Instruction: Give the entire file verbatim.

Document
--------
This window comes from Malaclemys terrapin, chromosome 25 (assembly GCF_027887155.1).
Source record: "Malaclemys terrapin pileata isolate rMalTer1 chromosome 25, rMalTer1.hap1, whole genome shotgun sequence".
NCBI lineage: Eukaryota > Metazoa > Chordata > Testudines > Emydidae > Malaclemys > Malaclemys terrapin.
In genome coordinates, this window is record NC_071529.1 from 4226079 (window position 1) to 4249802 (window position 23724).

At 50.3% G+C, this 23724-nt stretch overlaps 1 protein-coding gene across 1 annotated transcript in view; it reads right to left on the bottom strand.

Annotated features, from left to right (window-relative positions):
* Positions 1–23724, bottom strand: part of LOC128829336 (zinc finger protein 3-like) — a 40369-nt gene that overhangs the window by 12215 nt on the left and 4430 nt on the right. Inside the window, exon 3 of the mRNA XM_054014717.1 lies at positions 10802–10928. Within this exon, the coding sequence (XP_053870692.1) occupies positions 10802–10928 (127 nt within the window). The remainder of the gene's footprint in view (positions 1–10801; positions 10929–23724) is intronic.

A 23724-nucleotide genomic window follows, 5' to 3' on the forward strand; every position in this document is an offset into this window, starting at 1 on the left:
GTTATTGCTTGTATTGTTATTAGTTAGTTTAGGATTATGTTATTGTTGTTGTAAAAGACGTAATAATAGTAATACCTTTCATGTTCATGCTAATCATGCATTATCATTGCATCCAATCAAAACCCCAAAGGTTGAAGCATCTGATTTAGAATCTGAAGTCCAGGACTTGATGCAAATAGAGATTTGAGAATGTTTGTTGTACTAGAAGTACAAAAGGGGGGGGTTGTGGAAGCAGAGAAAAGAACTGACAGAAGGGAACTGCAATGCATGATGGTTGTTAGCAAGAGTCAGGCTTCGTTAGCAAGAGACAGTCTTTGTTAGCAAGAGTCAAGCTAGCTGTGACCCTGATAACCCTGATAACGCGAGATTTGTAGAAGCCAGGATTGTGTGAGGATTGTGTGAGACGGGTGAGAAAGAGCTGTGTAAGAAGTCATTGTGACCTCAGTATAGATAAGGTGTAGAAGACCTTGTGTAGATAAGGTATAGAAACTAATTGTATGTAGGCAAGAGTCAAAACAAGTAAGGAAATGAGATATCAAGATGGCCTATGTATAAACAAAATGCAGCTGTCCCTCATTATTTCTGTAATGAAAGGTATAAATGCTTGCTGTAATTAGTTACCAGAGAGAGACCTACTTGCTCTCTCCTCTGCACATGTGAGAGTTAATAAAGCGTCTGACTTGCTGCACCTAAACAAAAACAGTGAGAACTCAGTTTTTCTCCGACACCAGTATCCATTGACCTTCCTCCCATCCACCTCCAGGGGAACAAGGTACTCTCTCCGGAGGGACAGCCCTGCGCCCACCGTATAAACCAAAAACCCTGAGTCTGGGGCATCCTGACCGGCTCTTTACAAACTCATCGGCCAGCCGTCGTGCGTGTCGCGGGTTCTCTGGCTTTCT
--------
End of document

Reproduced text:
This window comes from Malaclemys terrapin, chromosome 25 (assembly GCF_027887155.1).
Source record: "Malaclemys terrapin pileata isolate rMalTer1 chromosome 25, rMalTer1.hap1, whole genome shotgun sequence".
NCBI lineage: Eukaryota > Metazoa > Chordata > Testudines > Emydidae > Malaclemys > Malaclemys terrapin.
In genome coordinates, this window is record NC_071529.1 from 4226079 (window position 1) to 4249802 (window position 23724).

At 50.3% G+C, this 23724-nt stretch overlaps 1 protein-coding gene across 1 annotated transcript in view; it reads right to left on the bottom strand.

Annotated features, from left to right (window-relative positions):
* Positions 1–23724, bottom strand: part of LOC128829336 (zinc finger protein 3-like) — a 40369-nt gene that overhangs the window by 12215 nt on the left and 4430 nt on the right. Inside the window, exon 3 of the mRNA XM_054014717.1 lies at positions 10802–10928. Within this exon, the coding sequence (XP_053870692.1) occupies positions 10802–10928 (127 nt within the window). The remainder of the gene's footprint in view (positions 1–10801; positions 10929–23724) is intronic.

A 23724-nucleotide genomic window follows, 5' to 3' on the forward strand; every position in this document is an offset into this window, starting at 1 on the left:
GTTATTGCTTGTATTGTTATTAGTTAGTTTAGGATTATGTTATTGTTGTTGTAAAAGACGTAATAATAGTAATACCTTTCATGTTCATGCTAATCATGCATTATCATTGCATCCAATCAAAACCCCAAAGGTTGAAGCATCTGATTTAGAATCTGAAGTCCAGGACTTGATGCAAATAGAGATTTGAGAATGTTTGTTGTACTAGAAGTACAAAAGGGGGGGGTTGTGGAAGCAGAGAAAAGAACTGACAGAAGGGAACTGCAATGCATGATGGTTGTTAGCAAGAGTCAGGCTTCGTTAGCAAGAGACAGTCTTTGTTAGCAAGAGTCAAGCTAGCTGTGACCCTGATAACCCTGATAACGCGAGATTTGTAGAAGCCAGGATTGTGTGAGGATTGTGTGAGACGGGTGAGAAAGAGCTGTGTAAGAAGTCATTGTGACCTCAGTATAGATAAGGTGTAGAAGACCTTGTGTAGATAAGGTATAGAAACTAATTGTATGTAGGCAAGAGTCAAAACAAGTAAGGAAATGAGATATCAAGATGGCCTATGTATAAACAAAATGCAGCTGTCCCTCATTATTTCTGTAATGAAAGGTATAAATGCTTGCTGTAATTAGTTACCAGAGAGAGACCTACTTGCTCTCTCCTCTGCACATGTGAGAGTTAATAAAGCGTCTGACTTGCTGCACCTAAACAAAAACAGTGAGAACTCAGTTTTTCTCCGACACCAGTATCCATTGACCTTCCTCCCATCCACCTCCAGGGGAACAAGGTACTCTCTCCGGAGGGACAGCCCTGCGCCCACCGTATAAACCAAAAACCCTGAGTCTGGGGCATCCTGACCGGCTCTTTACAAACTCATCGGCCAGCCGTCGTGCGTGTCGCGGGTTCTCTGGCTTTCT